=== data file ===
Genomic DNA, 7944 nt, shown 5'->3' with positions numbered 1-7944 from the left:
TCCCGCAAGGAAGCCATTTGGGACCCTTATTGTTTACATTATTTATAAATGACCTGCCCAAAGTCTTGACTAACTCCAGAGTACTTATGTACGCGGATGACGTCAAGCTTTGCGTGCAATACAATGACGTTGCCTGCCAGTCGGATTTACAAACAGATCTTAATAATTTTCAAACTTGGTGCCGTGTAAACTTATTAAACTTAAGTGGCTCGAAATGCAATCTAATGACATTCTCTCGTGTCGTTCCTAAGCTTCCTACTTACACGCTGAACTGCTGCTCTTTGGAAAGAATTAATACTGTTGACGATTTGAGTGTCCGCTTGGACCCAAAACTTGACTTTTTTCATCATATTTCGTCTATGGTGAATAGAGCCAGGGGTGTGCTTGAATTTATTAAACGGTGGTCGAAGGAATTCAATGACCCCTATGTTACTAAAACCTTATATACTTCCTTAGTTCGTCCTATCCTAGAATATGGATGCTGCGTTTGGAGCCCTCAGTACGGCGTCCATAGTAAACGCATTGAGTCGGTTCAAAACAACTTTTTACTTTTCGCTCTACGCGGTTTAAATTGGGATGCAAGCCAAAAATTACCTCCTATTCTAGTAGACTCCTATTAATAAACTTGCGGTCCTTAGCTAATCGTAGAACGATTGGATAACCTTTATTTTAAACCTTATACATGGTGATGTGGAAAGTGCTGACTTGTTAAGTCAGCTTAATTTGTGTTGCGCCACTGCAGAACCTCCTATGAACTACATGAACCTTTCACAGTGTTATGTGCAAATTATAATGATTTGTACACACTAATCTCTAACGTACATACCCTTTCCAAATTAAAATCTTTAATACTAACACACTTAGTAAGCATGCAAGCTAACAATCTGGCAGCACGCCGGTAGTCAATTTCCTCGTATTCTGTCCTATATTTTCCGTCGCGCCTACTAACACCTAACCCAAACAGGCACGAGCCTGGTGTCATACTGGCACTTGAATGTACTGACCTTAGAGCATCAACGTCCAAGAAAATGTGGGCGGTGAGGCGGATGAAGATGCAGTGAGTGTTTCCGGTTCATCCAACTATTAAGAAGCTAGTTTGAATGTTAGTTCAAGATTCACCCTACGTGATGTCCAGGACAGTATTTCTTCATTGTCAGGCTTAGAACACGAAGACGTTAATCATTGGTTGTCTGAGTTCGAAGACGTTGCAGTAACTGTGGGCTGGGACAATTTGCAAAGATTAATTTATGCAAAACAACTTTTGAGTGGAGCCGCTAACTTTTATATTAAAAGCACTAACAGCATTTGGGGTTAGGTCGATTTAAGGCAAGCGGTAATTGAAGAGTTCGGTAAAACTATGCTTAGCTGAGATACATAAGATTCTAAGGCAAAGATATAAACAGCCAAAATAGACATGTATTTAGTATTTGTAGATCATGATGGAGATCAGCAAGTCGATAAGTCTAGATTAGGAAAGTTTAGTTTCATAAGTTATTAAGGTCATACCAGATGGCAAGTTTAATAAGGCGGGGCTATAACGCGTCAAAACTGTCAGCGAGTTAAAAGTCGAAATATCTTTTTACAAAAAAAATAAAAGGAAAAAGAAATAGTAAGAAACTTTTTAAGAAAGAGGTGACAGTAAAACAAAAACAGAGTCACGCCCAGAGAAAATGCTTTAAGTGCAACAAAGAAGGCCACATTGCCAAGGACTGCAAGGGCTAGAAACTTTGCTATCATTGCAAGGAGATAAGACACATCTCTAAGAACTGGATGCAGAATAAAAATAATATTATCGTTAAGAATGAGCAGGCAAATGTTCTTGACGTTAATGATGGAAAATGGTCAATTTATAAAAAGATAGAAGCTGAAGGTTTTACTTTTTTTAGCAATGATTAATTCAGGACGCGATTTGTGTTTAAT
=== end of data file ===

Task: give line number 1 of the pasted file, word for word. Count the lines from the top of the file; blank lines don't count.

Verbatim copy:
Genomic DNA, 7944 nt, shown 5'->3' with positions numbered 1-7944 from the left: